>67 kjuliff: Yeah, now that you point it out - it was not intentionally obtuse. :) It’s one of the challenges of English :) Which does not make some of the books easier to parse and read - but as it was introduced to me as a possibility when I was getting used to English, my brain looks for it. Not sure how to explain - it is also possible that it may be easier for me than for a lot of native speakers because it had always been an accepted and normal part of my understanding of English. Who knows. The joys of natural languages :)

Fev 26, 2023, 4:30 pm

>68 AnnieMod: Yes, I think you are right. Your brain formed that expectation whereas mine did not. And I expect that in the USA the use of they/them will become a generational thing, as younger readers enter the world of reading with the expectation that they/them may indicate gender or not, or plural, or not. The context will be everything.

With a SF or fantasy novel there’s still going to be the necessity to decide how the pronoun is being used, as it’s in the context of a place/space where everything is possible.

Fev 26, 2023, 4:32 pm

Use of gendered pronouns in Too Like the Lightning is intentionally obtuse. Too good effect, I think.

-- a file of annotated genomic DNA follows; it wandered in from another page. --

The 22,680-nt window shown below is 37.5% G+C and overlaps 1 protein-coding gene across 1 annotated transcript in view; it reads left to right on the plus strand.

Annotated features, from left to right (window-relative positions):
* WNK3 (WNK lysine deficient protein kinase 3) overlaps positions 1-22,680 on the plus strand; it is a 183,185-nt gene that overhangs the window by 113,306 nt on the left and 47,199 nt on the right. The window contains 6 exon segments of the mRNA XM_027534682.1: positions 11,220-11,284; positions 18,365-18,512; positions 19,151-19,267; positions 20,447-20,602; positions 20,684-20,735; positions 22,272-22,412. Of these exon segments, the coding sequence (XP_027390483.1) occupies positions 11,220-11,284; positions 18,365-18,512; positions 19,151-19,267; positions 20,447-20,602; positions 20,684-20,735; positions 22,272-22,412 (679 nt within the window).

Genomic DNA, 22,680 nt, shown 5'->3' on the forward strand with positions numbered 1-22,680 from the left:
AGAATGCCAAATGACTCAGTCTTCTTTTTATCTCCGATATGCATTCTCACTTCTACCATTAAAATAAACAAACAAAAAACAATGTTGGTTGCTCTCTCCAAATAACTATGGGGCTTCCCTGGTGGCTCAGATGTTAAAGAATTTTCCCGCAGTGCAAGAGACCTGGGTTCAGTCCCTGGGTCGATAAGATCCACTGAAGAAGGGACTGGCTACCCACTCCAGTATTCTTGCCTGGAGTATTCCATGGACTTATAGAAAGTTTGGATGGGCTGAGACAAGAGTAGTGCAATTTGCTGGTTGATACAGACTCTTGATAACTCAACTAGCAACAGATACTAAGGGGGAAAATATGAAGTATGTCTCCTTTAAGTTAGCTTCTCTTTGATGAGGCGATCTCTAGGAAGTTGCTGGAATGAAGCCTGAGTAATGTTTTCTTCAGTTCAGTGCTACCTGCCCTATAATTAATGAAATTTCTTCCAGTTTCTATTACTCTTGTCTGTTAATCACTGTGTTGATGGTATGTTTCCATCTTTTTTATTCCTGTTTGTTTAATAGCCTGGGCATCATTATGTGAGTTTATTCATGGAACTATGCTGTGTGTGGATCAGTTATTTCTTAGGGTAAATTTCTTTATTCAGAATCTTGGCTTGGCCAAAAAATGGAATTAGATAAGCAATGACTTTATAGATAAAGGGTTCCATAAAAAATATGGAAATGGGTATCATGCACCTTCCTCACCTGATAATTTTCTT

Editado: Fev 27, 2023, 7:53 am

>67 kjuliff: I expect that A Psalm for the Wild-built would translate well into Finnish which I understand, is genderless.

Not just Finnish. A majority of the world's population has a native language that does not use gendered pronouns. The Indo-European family is, if not an outlier, at least not typical.

Fev 27, 2023, 6:50 am

fascinating discussion! I agree about the generational thing; kids are having a lot easier time with all this. People are trying to ban pronouns but they will be overrun as more kids grow and use them. too like lightning looks really interesting.

Fev 27, 2023, 7:47 am

Interestingly, "They" as a singular pronoun was part of English until about the 19th century. American English pushed it out during the Revival Tent Worship that traveled the country. They wanted a clearer definition and felt they needed a solid "Man/Woman" notation and disliked the whole singular "They." From what I understand, European English kept the singular "They" longer, but eventually phased it out as well. So in a sense, the language is going backwards to its roots...

Fev 27, 2023, 10:30 am